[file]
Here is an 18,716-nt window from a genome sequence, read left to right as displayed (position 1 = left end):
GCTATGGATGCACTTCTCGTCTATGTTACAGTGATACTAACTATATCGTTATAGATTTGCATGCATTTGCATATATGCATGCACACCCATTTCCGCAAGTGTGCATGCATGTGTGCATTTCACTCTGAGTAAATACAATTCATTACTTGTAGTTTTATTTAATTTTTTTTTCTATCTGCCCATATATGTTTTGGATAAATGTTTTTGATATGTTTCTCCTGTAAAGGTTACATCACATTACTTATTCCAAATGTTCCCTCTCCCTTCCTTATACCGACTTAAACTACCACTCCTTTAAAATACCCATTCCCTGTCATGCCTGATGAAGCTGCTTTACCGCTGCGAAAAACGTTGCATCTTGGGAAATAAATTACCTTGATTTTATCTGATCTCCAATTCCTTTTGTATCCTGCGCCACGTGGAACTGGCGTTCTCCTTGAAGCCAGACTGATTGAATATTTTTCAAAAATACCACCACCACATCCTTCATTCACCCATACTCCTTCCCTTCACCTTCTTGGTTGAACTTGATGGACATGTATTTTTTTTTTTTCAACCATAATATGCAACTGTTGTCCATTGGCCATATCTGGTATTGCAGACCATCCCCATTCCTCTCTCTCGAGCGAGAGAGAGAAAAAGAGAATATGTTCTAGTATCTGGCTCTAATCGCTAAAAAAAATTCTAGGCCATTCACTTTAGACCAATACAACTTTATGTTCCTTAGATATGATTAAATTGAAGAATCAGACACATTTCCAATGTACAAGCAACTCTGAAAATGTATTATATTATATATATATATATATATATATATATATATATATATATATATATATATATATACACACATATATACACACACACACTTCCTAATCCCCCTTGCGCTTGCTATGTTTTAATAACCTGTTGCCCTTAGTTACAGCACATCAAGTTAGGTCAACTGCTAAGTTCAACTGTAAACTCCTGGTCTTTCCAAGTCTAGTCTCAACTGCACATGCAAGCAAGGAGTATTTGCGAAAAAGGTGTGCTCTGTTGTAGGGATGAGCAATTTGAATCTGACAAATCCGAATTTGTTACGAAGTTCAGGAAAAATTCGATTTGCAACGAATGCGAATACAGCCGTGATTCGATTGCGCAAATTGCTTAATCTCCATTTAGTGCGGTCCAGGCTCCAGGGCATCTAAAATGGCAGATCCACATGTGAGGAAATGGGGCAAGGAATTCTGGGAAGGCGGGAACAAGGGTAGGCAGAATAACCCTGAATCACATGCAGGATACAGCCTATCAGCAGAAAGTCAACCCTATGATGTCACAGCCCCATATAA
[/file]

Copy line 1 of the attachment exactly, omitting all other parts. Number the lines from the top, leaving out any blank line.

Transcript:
Here is an 18,716-nt window from a genome sequence, read left to right as displayed (position 1 = left end):